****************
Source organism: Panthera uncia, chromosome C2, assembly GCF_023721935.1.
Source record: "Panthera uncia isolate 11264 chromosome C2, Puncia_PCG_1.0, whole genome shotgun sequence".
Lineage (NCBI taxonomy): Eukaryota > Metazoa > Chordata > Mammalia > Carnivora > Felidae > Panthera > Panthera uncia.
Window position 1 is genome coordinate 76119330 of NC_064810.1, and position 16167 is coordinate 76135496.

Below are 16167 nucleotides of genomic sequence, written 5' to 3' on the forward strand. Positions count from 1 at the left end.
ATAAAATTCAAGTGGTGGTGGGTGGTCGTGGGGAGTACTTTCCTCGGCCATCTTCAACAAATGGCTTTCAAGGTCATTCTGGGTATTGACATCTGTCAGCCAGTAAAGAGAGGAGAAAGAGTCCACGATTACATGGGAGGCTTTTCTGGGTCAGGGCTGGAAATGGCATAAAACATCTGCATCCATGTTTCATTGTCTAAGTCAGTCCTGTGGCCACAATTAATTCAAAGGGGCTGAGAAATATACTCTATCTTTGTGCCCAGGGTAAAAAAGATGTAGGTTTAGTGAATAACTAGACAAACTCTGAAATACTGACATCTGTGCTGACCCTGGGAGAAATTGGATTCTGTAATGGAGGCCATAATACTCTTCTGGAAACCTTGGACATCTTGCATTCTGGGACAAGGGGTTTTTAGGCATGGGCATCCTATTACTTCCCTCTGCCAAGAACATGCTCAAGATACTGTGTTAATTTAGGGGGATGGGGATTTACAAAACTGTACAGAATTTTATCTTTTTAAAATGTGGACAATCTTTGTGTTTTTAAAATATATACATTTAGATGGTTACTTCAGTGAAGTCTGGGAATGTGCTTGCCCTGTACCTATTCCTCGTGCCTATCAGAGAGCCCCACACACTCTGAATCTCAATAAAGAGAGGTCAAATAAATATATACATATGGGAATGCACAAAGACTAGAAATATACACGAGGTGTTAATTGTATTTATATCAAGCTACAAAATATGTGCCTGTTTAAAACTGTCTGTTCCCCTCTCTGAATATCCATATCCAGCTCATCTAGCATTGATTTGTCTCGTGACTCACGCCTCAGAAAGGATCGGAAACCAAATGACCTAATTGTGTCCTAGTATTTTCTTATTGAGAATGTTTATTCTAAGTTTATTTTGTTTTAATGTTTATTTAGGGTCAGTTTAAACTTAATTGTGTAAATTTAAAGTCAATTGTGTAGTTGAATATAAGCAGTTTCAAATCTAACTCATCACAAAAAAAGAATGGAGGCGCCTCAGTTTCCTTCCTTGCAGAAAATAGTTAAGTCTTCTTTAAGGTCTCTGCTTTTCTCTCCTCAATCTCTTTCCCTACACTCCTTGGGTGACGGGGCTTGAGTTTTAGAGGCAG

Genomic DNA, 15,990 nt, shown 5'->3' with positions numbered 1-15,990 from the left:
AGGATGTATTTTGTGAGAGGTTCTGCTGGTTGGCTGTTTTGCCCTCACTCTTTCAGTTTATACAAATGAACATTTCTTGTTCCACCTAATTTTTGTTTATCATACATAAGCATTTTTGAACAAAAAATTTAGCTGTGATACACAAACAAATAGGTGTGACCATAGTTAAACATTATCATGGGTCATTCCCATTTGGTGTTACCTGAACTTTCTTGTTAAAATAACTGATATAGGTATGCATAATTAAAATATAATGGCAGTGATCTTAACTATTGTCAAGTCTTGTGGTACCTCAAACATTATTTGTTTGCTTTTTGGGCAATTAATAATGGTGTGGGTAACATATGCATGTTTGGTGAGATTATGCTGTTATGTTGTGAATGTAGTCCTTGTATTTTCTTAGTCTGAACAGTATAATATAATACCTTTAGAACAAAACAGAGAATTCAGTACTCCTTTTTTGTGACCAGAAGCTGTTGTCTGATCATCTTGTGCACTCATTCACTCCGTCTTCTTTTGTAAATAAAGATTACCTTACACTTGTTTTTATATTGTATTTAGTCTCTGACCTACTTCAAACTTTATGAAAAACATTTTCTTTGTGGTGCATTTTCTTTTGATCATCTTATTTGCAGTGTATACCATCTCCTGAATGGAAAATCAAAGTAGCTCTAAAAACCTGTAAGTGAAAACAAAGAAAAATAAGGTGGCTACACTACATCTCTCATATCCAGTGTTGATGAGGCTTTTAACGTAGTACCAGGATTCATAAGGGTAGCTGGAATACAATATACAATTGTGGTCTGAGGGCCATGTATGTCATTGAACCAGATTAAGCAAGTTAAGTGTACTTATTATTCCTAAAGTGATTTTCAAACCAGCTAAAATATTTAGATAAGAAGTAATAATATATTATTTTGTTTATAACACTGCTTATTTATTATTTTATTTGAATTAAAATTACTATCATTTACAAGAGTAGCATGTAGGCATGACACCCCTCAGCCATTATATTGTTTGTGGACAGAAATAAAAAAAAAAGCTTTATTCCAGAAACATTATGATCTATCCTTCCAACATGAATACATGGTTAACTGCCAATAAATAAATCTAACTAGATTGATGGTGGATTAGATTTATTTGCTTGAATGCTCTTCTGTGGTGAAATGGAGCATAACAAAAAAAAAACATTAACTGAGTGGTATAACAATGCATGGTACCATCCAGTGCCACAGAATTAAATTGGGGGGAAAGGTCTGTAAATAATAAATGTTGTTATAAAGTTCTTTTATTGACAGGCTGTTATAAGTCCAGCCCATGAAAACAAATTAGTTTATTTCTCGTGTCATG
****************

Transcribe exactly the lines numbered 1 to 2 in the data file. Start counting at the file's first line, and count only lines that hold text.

Source organism: Panthera uncia, chromosome C2, assembly GCF_023721935.1.
Source record: "Panthera uncia isolate 11264 chromosome C2, Puncia_PCG_1.0, whole genome shotgun sequence".